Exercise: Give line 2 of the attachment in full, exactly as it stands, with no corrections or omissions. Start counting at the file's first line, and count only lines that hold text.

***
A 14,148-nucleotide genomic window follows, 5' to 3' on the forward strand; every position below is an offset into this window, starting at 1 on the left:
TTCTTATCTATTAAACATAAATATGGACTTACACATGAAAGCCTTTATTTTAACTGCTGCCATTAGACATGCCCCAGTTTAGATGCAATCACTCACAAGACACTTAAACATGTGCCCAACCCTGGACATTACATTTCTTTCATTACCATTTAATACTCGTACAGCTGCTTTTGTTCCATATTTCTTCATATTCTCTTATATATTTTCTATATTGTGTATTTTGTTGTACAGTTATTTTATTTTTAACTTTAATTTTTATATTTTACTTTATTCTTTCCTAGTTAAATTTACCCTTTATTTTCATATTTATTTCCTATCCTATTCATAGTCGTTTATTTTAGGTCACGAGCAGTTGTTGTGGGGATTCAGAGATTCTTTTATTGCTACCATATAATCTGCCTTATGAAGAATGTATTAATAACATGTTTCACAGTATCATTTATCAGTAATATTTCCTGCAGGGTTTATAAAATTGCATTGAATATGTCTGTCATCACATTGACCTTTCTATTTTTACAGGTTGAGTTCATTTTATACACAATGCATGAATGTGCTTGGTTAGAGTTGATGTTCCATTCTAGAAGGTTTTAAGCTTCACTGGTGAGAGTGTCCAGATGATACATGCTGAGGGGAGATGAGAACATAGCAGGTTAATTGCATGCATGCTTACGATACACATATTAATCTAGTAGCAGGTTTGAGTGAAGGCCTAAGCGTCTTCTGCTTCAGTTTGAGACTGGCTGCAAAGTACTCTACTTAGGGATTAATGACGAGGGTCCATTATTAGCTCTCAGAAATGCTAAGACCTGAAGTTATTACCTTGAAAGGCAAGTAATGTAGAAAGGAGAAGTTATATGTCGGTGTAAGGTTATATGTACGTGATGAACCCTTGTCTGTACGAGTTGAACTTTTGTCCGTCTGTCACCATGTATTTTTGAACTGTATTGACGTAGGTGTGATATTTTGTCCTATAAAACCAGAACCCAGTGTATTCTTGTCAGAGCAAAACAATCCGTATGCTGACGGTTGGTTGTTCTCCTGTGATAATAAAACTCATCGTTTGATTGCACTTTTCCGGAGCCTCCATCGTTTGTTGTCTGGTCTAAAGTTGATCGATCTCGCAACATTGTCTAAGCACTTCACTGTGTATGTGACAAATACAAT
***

TTCTTATCTATTAAACATAAATATGGACTTACACATGAAAGCCTTTATTTTAACTGCTGCCATTAGACATGCCCCAGTTTAGATGCAATCACTCACAAGACACTTAAACATGTGCCCAACCCTGGACATTACATTTCTTTCATTACCATTTAATACTCGTACAGCTGCTTTTGTTCCATATTTCTTCATATTCTCTTATATATTTTCTATATTGTGTATTTTGTTGTACAGTTATTTTATTTTTAACTTTAATTTTTATATTTTACTTTATTCTTTCCTAGTTAAATTTACCCTTTATTTTCATATTTATTTCCTATCCTATTCATAGTCGTTTATTTTAGGTCACGAGCAGTTGTTGTGGGGATTCAGAGATTCTTTTATTGCTACCATATAATCTGCCTTATGAAGAATGTATTAATAACATGTTTCACAGTATCATTTATCAGTAATATTTCCTGCAGGGTTTATAAAATTGCATTGAATATGTCTGTCATCACATTGACCTTTCTATTTTTACAGGTTGAGTTCATTTTATACACAATGCATGAATGTGCTTGGTTAGAGTTGATGTTCCATTCTAGAAGGTTTTAAGCTTCACTGGTGAGAGTGTCCAGATGATACATGCTGAGGGGAGATGAGAACATAGCAGGTTAATTGCATGCATGCTTACGATACACATATTAATCTAGTAGCAGGTTTGAGTGAAGGCCTAAGCGTCTTCTGCTTCAGTTTGAGACTGGCTGCAAAGTACTCTACTTAGGGATTAATGACGAGGGTCCATTATTAGCTCTCAGAAATGCTAAGACCTGAAGTTATTACCTTGAAAGGCAAGTAATGTAGAAAGGAGAAGTTATATGTCGGTGTAAGGTTATATGTACGTGATGAACCCTTGTCTGTACGAGTTGAACTTTTGTCCGTCTGTCACCATGTATTTTTGAACTGTATTGACGTAGGTGTGATATTTTGTCCTATAAAACCAGAACCCAGTGTATTCTTGTCAGAGCAAAACAATCCGTATGCTGACGGTTGGTTGTTCTCCTGTGATAATAAAACTCATCGTTTGATTGCACTTTTCCGGAGCCTCCATCGTTTGTTGTCTGGTCTAAAGTTGATCGATCTCGCAACATTGTCTAAGCACTTCACTGTGTATGTGACAAATACAAT